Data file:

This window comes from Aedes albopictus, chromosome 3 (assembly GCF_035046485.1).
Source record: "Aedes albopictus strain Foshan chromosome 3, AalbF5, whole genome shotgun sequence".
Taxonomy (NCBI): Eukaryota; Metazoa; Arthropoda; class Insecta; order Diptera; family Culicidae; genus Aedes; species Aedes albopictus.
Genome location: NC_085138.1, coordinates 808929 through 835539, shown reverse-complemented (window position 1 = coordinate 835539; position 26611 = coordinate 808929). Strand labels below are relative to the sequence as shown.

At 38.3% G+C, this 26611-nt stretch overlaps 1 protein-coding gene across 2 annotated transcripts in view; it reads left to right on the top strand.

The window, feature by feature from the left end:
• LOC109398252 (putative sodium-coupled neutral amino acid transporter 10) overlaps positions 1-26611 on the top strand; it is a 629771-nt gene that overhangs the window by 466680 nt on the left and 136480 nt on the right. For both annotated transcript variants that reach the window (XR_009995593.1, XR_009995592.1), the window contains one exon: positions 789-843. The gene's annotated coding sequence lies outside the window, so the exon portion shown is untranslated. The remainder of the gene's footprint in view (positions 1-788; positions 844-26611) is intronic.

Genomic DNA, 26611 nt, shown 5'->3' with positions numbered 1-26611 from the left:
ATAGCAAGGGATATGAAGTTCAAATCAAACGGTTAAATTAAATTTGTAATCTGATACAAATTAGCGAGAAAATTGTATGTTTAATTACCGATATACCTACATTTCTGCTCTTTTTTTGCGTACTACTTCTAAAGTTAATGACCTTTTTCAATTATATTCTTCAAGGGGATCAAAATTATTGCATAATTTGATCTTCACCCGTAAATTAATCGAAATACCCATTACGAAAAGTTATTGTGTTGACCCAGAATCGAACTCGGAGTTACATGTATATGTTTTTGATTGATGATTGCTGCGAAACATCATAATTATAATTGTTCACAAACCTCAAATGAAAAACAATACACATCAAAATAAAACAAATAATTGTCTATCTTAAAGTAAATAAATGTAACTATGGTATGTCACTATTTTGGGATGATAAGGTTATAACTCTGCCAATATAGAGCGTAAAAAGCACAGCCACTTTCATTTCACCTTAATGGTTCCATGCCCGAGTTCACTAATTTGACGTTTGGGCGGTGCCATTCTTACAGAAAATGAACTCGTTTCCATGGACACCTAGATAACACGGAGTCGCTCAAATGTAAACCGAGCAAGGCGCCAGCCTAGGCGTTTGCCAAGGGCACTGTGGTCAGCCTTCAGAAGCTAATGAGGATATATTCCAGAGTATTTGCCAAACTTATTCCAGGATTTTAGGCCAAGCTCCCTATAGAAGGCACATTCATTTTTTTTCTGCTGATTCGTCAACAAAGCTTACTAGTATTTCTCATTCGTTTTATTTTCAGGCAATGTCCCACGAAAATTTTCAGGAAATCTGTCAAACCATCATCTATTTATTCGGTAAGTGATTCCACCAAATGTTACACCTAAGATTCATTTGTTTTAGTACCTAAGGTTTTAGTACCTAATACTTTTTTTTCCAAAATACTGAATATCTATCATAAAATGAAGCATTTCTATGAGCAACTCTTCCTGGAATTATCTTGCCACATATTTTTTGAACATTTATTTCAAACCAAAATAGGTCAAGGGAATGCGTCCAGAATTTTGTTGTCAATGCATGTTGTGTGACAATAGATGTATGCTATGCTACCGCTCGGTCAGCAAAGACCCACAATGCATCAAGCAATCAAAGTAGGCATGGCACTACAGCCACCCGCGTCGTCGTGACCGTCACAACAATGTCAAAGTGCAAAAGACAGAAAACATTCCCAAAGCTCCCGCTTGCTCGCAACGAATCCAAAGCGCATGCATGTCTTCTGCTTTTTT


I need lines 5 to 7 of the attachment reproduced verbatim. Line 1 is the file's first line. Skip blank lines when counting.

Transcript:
At 38.3% G+C, this 26611-nt stretch overlaps 1 protein-coding gene across 2 annotated transcripts in view; it reads left to right on the top strand.

The window, feature by feature from the left end:
• LOC109398252 (putative sodium-coupled neutral amino acid transporter 10) overlaps positions 1-26611 on the top strand; it is a 629771-nt gene that overhangs the window by 466680 nt on the left and 136480 nt on the right. For both annotated transcript variants that reach the window (XR_009995593.1, XR_009995592.1), the window contains one exon: positions 789-843. The gene's annotated coding sequence lies outside the window, so the exon portion shown is untranslated. The remainder of the gene's footprint in view (positions 1-788; positions 844-26611) is intronic.